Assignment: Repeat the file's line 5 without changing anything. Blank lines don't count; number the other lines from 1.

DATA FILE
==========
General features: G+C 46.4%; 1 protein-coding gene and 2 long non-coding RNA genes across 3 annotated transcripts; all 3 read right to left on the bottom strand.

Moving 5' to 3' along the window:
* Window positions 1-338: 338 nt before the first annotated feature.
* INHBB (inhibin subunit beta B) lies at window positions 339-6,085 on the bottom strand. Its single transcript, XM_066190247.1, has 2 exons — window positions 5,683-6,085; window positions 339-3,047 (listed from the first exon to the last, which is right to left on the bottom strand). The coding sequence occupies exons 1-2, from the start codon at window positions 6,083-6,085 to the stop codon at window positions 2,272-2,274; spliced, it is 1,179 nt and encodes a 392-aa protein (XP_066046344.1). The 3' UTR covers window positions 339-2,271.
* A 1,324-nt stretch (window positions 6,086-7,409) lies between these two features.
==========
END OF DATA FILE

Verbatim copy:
* A 1,324-nt stretch (window positions 6,086-7,409) lies between these two features.